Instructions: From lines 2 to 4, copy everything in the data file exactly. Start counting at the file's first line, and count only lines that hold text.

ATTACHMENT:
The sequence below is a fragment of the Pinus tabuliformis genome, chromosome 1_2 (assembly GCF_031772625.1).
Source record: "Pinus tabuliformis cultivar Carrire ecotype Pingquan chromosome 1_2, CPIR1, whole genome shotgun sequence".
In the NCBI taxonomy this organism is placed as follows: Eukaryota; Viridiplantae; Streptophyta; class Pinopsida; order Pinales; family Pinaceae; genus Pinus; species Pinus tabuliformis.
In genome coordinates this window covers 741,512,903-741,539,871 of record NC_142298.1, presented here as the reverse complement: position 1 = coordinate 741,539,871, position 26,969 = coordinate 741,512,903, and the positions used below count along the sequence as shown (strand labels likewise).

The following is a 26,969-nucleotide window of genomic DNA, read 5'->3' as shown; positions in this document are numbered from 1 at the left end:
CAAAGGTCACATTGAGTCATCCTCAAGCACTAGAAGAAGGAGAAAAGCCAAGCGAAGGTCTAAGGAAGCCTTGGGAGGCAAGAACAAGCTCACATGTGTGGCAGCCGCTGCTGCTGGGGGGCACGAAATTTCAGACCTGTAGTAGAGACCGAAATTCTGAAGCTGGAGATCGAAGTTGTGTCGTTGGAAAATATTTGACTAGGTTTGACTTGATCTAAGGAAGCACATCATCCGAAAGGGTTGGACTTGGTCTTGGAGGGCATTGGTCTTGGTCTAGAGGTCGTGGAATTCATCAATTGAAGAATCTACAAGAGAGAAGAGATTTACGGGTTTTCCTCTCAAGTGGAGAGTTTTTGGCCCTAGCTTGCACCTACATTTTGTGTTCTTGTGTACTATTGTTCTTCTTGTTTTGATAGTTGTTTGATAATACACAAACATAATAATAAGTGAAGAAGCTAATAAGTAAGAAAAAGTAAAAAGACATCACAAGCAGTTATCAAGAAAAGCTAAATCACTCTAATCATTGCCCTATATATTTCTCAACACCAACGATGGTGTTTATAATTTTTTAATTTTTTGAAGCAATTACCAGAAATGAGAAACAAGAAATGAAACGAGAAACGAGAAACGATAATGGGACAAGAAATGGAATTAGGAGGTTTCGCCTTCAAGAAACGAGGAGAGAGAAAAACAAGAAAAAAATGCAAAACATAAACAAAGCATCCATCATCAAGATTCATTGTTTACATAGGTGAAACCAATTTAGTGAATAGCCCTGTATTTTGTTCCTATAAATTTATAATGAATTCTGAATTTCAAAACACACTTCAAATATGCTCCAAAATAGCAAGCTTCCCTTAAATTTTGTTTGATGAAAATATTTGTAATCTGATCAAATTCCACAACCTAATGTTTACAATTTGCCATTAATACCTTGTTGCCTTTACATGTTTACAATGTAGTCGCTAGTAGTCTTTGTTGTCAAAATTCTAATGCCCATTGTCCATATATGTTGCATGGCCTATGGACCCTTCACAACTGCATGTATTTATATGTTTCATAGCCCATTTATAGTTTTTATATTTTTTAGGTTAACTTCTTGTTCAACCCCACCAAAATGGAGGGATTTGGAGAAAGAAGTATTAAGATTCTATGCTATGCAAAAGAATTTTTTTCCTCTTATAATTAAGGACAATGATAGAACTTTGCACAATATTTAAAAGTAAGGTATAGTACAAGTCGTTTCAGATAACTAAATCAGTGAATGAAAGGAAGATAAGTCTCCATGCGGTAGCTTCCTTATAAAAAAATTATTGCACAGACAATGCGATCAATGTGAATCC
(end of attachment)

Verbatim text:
Source record: "Pinus tabuliformis cultivar Carrire ecotype Pingquan chromosome 1_2, CPIR1, whole genome shotgun sequence".
In the NCBI taxonomy this organism is placed as follows: Eukaryota; Viridiplantae; Streptophyta; class Pinopsida; order Pinales; family Pinaceae; genus Pinus; species Pinus tabuliformis.
In genome coordinates this window covers 741,512,903-741,539,871 of record NC_142298.1, presented here as the reverse complement: position 1 = coordinate 741,539,871, position 26,969 = coordinate 741,512,903, and the positions used below count along the sequence as shown (strand labels likewise).